The HD phenomenon has taken hold of the opera world over the past few decades, even though video recordings of performances have been around for quite some time. But today it has become embedded as a major part of the operatic experience and some might argue that a number of productions in major theaters are directed with the high-definition video recordings in mind.
And given its increased importance in an HD world, one would imagine that the quality of the video recordings would naturally improve over time. While the technology has certainly captured more vibrant and photorealistic images, the actual art of video recording opera performances has seemingly been lost over time. Not dying or diminished, but lost.
The modern HD era is one dominated by rampant edits, strange camera choices, and a general lack of storytelling vision and cohesion that make you often wonder whether the person behind the camera is sensitive to a vocal line, what a musical score entails, or even how to tell a compelling and immersive story.
The Power of Editing (Or Not)
Let’s take a look at an example from the 2018 Met Opera broadcast of “Tosca” featuring Sonya Yoncheva in the title role. She sings the famed “Vissi d’arte,” an aria that is all about Tosca having a conversation with God and asking why she’s made to suffer the way she has. It’s an intimate moment for Tosca, a monologue. Scarpia is in the room, but she’s not talking to him.
Here is how the three-minute aria was transmitted.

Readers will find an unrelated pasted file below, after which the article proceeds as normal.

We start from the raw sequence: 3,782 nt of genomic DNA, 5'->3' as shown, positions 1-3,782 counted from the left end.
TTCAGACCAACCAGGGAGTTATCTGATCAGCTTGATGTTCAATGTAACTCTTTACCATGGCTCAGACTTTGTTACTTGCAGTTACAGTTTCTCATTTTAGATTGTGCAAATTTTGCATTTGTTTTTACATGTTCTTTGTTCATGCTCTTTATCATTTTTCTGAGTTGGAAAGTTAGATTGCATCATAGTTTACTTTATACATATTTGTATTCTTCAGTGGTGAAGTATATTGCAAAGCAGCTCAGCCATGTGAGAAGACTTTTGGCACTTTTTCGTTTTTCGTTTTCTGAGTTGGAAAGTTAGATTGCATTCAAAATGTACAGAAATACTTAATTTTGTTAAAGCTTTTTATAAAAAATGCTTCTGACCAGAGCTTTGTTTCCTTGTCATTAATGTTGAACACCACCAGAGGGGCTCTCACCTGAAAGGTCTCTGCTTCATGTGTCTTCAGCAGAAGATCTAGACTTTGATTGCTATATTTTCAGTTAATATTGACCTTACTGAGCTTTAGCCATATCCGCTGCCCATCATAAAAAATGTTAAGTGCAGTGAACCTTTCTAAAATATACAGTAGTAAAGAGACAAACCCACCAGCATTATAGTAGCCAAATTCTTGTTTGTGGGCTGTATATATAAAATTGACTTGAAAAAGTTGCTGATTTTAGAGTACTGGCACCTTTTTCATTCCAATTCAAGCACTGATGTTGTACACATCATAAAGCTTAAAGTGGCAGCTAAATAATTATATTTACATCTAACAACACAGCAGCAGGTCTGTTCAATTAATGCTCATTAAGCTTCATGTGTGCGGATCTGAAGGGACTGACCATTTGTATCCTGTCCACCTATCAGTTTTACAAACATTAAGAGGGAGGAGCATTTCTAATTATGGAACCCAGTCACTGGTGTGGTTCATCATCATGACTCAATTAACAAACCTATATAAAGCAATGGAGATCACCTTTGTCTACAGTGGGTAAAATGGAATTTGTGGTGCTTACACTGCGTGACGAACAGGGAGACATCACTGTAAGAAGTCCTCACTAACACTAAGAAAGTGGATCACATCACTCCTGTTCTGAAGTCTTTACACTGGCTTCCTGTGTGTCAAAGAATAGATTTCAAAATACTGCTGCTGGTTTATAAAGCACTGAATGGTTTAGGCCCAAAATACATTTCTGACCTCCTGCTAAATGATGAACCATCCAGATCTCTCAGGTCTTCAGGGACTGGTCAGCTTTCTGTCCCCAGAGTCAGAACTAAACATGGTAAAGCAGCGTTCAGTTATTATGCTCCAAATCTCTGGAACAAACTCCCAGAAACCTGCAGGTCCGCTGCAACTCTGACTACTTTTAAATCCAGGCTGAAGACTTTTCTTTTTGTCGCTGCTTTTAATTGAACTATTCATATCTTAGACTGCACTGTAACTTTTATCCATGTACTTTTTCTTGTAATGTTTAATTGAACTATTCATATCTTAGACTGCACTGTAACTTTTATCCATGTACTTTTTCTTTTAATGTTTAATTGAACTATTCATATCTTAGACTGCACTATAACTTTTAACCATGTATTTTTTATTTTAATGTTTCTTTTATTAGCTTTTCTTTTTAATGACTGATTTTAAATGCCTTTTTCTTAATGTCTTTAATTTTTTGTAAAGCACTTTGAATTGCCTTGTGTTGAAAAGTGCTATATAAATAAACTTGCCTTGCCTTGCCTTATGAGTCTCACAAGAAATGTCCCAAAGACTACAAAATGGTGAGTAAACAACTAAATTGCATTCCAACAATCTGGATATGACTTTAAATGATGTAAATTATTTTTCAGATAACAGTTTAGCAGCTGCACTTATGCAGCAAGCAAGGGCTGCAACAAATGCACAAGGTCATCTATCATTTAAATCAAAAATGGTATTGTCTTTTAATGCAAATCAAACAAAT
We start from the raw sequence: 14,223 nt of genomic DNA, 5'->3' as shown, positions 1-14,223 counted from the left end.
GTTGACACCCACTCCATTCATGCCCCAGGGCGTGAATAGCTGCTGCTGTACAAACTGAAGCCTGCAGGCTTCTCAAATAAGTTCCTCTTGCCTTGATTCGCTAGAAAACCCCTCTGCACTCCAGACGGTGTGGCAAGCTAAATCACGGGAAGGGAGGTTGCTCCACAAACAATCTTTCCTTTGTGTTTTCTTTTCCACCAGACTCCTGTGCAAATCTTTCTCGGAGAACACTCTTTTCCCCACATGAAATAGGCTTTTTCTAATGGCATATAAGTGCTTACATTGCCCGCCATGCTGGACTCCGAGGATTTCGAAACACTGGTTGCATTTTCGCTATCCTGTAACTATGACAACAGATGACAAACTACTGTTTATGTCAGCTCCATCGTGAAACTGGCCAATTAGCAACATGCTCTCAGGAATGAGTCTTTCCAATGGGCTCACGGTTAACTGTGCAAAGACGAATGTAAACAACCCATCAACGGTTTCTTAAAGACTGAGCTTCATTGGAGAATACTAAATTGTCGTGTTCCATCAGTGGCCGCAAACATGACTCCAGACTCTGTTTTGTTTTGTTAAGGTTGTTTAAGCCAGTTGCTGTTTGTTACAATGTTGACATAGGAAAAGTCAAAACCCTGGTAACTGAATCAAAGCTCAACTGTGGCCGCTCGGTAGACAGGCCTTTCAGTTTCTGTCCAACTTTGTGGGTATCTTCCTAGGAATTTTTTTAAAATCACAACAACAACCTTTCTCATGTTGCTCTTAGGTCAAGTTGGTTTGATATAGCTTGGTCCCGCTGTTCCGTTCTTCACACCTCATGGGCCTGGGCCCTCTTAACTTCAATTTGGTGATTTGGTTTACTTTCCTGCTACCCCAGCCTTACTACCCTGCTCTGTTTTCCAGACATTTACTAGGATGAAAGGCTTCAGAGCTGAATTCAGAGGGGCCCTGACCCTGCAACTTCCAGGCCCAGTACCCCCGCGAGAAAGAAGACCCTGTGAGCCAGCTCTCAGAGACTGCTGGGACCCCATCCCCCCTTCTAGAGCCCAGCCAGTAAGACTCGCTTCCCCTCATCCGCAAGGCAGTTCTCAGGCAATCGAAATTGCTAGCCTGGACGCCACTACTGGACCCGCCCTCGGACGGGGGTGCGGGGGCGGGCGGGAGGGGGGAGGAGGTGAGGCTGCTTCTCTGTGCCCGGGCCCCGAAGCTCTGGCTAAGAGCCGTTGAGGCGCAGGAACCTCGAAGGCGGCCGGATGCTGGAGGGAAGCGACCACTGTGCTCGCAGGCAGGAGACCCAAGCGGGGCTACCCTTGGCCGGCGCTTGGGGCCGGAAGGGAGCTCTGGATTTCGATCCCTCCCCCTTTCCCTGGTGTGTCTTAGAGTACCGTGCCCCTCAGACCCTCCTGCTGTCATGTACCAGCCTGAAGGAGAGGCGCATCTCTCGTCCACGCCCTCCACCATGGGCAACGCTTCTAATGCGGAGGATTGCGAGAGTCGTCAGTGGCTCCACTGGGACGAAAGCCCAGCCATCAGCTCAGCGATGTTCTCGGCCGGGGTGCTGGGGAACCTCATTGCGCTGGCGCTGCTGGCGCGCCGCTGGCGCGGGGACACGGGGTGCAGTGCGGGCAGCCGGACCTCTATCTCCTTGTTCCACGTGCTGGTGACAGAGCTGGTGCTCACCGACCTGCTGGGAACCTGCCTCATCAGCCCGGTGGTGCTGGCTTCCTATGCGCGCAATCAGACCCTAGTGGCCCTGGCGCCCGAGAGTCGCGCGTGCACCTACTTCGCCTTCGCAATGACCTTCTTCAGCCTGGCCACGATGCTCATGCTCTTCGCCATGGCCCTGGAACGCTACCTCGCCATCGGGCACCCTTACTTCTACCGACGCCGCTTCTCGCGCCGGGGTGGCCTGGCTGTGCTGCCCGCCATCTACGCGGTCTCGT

There is a lot to value in the choices made here. The aria opens with a solid zoom into Yoncheva that brings us closer and creates increased intimacy. The choice to end the aria on a tighter closeup also adds to the intensity of the moment; the edit on the high note on “Signor” is similarly well-timed.
But then there’s everything else in between, a mess of cutting back and forth with little discernible intention. At the 37-second mark the video cuts to a wide shot on the second phrase of the aria “Con man furtiva.” It’s a new section of the piece and it makes sense for perhaps a shift of space. But even before the full idea has been expressed, the camera cuts right back to a closeup of Yoncheva on “Quante miserie conobbi aiutai.”
Then comes perhaps the most egregious of cuts – a wide shot from above the stage that suddenly alerts the audience to the rest of the set and the baritone, Zeljko Lucic moving around at the back, completely detached from Yoncheva’s action; it is telling the viewer to look elsewhere because something is more important than Yoncheva in this very moment (there isn’t). One might argue that Yoncheva doesn’t sing right away and it might be more interesting to give the audience something else to look at. But that very notion is contradicted right away when the camera tilts down and pushes right back towards Yoncheva as she starts to sing. The director clearly wants us to stay with her, which begs the question – why move away from her at all to begin with? Why bring the camera as far back from her, only to cut close to her just seconds later? What’s more, this shot stays with Yoncheva longer than any other preceding or following one, clocking in at a steady minute and 12 seconds. Of course we move to a wide shot moments later, only to eventually cut right back to a closeup, this time in the middle of her singing. Why? Again, the decision to move away from her makes no sense if the intention is to eventually cut right back to her. Less than 20 seconds later, we cut back to a wide shot before eventually cutting to a closeup to end the aria.
This approach, in my view, is problematic for a number of reasons. First off, it undercuts the performer and the stage direction itself. As mounted, this moment is all about Yoncheva’s singing. There is no other stage business going on around her at all. There is nothing intended to distract from our connection to Tosca’s suffering.